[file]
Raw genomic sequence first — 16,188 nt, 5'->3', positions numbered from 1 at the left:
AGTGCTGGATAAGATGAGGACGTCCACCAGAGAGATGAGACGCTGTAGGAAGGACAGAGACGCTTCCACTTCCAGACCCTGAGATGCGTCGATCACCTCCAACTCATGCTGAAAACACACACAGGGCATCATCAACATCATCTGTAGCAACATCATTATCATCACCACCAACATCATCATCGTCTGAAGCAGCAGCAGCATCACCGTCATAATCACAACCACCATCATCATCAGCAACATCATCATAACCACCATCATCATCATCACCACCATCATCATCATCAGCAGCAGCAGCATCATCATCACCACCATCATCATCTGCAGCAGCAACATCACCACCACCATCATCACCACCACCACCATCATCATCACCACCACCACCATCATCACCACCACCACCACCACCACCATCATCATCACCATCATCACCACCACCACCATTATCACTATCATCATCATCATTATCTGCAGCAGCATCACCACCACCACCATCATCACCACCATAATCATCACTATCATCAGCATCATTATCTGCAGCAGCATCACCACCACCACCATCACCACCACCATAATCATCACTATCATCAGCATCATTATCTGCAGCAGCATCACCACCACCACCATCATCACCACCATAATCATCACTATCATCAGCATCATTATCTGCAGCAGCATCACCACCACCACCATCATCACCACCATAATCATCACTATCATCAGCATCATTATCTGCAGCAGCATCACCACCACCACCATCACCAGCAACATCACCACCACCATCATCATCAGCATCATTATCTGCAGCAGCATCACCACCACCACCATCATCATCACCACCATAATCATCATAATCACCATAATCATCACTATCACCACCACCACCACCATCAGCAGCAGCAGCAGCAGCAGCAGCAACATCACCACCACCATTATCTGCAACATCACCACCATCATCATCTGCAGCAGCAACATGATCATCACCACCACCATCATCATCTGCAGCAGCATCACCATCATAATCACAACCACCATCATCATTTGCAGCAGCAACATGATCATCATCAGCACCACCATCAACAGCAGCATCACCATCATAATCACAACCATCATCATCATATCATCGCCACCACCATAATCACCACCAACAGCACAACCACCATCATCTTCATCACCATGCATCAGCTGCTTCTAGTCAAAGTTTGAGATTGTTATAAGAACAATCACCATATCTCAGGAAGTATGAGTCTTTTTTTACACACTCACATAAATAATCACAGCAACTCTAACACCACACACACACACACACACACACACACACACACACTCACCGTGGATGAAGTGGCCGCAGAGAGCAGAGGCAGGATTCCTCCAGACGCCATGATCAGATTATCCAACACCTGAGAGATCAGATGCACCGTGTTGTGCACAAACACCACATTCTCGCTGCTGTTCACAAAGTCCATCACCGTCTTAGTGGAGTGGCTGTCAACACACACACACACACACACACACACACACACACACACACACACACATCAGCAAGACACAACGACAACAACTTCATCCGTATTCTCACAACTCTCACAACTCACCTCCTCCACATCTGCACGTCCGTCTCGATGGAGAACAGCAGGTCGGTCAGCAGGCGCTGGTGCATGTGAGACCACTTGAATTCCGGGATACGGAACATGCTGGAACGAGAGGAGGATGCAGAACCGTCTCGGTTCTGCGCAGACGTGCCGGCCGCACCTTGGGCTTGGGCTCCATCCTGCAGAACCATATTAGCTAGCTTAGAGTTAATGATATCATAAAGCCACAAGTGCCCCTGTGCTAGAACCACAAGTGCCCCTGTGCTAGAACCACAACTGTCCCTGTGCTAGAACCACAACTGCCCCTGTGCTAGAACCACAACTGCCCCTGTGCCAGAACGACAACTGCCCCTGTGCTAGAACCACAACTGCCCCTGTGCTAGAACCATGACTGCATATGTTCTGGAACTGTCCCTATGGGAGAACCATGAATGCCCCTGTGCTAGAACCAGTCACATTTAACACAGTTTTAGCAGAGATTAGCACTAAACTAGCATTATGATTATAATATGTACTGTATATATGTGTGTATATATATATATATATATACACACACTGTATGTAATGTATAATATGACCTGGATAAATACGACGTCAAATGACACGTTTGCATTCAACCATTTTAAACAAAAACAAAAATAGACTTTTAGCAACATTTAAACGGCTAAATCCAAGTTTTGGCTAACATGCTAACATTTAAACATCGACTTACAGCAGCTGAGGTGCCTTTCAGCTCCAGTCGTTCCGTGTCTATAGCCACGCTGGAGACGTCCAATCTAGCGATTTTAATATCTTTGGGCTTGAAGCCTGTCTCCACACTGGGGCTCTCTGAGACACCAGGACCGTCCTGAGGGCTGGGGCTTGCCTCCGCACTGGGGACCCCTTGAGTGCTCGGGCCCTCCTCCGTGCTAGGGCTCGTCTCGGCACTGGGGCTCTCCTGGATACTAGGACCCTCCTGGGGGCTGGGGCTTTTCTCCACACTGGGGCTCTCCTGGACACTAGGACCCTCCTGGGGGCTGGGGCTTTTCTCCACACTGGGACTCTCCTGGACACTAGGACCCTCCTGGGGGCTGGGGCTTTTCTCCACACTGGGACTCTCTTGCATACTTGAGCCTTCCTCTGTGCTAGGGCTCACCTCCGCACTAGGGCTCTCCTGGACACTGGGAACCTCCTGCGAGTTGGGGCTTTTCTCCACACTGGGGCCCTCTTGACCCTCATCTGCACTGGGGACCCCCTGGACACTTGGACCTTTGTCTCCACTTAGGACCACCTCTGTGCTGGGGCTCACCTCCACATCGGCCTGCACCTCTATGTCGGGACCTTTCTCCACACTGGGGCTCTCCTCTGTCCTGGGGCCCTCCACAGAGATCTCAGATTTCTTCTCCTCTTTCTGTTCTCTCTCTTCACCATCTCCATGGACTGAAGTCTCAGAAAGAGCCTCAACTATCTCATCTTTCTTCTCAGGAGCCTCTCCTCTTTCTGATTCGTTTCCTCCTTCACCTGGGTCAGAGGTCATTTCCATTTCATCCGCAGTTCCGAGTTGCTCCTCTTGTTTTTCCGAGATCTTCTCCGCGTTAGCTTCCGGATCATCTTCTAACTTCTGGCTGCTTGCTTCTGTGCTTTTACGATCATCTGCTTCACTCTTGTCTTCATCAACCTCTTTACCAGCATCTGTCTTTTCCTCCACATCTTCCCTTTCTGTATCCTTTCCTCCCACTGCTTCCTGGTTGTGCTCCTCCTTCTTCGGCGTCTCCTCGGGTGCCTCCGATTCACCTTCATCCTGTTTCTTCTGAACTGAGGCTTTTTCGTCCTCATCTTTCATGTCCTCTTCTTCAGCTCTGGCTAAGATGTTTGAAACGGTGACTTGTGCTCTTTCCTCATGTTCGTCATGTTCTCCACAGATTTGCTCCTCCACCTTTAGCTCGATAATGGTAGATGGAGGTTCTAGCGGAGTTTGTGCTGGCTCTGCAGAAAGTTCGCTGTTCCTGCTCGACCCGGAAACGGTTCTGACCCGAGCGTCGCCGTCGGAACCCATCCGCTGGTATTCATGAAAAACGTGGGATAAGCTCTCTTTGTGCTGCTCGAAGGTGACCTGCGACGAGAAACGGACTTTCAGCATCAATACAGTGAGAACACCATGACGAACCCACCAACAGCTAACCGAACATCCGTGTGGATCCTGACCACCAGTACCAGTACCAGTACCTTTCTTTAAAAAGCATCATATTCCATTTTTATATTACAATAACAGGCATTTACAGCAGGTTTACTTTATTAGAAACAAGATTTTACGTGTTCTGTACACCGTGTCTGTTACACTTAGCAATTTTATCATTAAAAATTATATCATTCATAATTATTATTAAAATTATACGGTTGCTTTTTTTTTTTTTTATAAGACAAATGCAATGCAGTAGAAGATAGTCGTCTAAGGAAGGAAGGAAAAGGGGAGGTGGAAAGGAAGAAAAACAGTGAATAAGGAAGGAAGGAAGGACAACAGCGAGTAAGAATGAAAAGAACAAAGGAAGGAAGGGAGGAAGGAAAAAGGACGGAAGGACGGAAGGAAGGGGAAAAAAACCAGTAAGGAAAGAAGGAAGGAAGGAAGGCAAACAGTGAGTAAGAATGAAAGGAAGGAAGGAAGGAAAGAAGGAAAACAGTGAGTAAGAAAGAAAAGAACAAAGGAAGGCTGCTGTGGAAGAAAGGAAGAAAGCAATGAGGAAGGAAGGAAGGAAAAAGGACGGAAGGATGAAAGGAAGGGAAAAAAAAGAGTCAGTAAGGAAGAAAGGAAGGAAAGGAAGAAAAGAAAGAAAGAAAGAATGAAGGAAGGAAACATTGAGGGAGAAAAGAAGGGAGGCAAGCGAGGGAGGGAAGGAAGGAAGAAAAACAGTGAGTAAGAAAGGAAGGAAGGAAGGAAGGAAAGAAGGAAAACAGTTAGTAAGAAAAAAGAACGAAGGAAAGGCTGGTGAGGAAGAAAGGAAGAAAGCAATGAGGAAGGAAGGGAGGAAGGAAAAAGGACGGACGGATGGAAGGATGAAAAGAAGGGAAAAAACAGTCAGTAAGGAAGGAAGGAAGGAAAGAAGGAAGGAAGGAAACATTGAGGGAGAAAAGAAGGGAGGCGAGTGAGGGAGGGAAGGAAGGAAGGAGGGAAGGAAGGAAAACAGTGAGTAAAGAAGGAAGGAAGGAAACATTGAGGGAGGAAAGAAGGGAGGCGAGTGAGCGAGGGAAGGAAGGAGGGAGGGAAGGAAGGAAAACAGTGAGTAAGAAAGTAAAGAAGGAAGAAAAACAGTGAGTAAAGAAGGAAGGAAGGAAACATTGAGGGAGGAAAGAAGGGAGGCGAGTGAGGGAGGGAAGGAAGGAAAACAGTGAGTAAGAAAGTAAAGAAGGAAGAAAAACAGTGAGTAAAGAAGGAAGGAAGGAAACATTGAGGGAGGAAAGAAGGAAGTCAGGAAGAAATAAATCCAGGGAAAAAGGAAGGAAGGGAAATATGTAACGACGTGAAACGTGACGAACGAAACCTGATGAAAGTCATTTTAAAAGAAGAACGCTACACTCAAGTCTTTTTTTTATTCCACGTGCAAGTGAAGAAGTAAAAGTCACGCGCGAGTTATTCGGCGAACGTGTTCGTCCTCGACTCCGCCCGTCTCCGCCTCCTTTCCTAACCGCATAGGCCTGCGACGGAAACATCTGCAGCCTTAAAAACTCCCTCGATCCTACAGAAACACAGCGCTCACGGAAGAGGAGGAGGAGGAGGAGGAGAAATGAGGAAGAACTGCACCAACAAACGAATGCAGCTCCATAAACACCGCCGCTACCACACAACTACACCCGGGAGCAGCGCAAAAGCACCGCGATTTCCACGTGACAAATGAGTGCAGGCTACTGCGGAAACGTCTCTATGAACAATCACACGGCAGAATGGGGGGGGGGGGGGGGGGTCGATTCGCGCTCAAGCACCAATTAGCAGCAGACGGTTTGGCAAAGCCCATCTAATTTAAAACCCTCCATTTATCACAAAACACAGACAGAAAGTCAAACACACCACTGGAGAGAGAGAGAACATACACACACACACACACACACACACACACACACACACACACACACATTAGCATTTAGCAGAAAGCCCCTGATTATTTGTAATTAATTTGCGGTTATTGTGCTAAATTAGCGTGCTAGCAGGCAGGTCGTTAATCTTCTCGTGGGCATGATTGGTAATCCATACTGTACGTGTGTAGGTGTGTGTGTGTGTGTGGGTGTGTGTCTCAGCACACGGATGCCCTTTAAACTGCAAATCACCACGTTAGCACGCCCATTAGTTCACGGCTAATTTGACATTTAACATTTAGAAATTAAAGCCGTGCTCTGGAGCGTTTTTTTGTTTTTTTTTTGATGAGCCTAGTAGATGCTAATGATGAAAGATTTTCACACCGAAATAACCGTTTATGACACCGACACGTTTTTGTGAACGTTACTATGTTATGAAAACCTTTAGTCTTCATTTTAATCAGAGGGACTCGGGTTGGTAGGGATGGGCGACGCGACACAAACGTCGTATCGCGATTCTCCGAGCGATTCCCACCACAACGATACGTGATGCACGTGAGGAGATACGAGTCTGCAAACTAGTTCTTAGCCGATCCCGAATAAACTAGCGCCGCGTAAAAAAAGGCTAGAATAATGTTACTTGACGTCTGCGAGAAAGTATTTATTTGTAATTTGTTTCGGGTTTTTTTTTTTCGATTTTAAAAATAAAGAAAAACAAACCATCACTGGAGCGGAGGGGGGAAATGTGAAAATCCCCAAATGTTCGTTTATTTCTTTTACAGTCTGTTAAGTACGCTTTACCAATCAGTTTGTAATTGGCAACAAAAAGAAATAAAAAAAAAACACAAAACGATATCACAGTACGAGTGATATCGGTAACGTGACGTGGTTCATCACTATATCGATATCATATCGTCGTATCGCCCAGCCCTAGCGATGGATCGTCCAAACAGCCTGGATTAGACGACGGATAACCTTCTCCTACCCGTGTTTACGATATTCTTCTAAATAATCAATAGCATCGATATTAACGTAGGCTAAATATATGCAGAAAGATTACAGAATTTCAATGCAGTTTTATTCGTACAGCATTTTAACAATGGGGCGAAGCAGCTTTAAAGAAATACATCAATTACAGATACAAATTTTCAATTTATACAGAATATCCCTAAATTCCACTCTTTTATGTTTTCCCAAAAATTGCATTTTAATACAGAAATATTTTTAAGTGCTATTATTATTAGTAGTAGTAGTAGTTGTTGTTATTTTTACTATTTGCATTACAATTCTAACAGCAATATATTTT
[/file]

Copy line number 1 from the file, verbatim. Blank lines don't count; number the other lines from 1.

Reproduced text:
Raw genomic sequence first — 16,188 nt, 5'->3', positions numbered from 1 at the left: